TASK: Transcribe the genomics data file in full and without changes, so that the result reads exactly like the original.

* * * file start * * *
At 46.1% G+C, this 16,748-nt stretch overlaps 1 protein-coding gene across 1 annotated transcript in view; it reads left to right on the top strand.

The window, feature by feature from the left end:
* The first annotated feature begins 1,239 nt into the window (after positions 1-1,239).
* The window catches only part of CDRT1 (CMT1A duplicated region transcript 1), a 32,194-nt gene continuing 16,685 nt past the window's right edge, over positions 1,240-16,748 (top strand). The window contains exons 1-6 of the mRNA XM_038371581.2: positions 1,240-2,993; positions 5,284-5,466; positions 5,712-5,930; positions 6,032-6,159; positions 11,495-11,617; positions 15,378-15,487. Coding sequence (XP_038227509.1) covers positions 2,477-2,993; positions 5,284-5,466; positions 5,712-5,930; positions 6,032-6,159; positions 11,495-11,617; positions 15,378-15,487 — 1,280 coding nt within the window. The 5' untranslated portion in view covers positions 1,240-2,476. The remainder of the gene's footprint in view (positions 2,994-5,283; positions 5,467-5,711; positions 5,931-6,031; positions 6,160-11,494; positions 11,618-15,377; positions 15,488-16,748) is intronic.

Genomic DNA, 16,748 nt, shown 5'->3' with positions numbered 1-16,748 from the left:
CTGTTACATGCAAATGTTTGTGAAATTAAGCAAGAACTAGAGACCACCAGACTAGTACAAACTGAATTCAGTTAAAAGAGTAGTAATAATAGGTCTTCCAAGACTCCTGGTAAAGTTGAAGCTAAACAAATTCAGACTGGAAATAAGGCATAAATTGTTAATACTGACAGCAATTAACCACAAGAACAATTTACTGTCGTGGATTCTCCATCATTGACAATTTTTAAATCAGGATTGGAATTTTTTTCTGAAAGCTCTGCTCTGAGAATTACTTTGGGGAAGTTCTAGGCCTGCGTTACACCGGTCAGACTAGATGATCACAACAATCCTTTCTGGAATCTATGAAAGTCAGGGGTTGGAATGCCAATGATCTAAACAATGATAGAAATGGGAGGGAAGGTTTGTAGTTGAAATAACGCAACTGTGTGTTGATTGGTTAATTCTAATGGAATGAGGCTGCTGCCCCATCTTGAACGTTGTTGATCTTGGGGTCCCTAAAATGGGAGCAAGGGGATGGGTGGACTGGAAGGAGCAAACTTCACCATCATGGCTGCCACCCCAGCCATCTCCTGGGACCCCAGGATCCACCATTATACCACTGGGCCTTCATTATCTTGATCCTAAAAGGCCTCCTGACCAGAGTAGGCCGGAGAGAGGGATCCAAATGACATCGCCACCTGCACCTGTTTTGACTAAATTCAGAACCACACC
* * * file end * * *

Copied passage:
At 46.1% G+C, this 16,748-nt stretch overlaps 1 protein-coding gene across 1 annotated transcript in view; it reads left to right on the top strand.

The window, feature by feature from the left end:
* The first annotated feature begins 1,239 nt into the window (after positions 1-1,239).
* The window catches only part of CDRT1 (CMT1A duplicated region transcript 1), a 32,194-nt gene continuing 16,685 nt past the window's right edge, over positions 1,240-16,748 (top strand). The window contains exons 1-6 of the mRNA XM_038371581.2: positions 1,240-2,993; positions 5,284-5,466; positions 5,712-5,930; positions 6,032-6,159; positions 11,495-11,617; positions 15,378-15,487. Coding sequence (XP_038227509.1) covers positions 2,477-2,993; positions 5,284-5,466; positions 5,712-5,930; positions 6,032-6,159; positions 11,495-11,617; positions 15,378-15,487 — 1,280 coding nt within the window. The 5' untranslated portion in view covers positions 1,240-2,476. The remainder of the gene's footprint in view (positions 2,994-5,283; positions 5,467-5,711; positions 5,931-6,031; positions 6,160-11,494; positions 11,618-15,377; positions 15,488-16,748) is intronic.

Genomic DNA, 16,748 nt, shown 5'->3' with positions numbered 1-16,748 from the left:
CTGTTACATGCAAATGTTTGTGAAATTAAGCAAGAACTAGAGACCACCAGACTAGTACAAACTGAATTCAGTTAAAAGAGTAGTAATAATAGGTCTTCCAAGACTCCTGGTAAAGTTGAAGCTAAACAAATTCAGACTGGAAATAAGGCATAAATTGTTAATACTGACAGCAATTAACCACAAGAACAATTTACTGTCGTGGATTCTCCATCATTGACAATTTTTAAATCAGGATTGGAATTTTTTTCTGAAAGCTCTGCTCTGAGAATTACTTTGGGGAAGTTCTAGGCCTGCGTTACACCGGTCAGACTAGATGATCACAACAATCCTTTCTGGAATCTATGAAAGTCAGGGGTTGGAATGCCAATGATCTAAACAATGATAGAAATGGGAGGGAAGGTTTGTAGTTGAAATAACGCAACTGTGTGTTGATTGGTTAATTCTAATGGAATGAGGCTGCTGCCCCATCTTGAACGTTGTTGATCTTGGGGTCCCTAAAATGGGAGCAAGGGGATGGGTGGACTGGAAGGAGCAAACTTCACCATCATGGCTGCCACCCCAGCCATCTCCTGGGACCCCAGGATCCACCATTATACCACTGGGCCTTCATTATCTTGATCCTAAAAGGCCTCCTGACCAGAGTAGGCCGGAGAGAGGGATCCAAATGACATCGCCACCTGCACCTGTTTTGACTAAATTCAGAACCACACC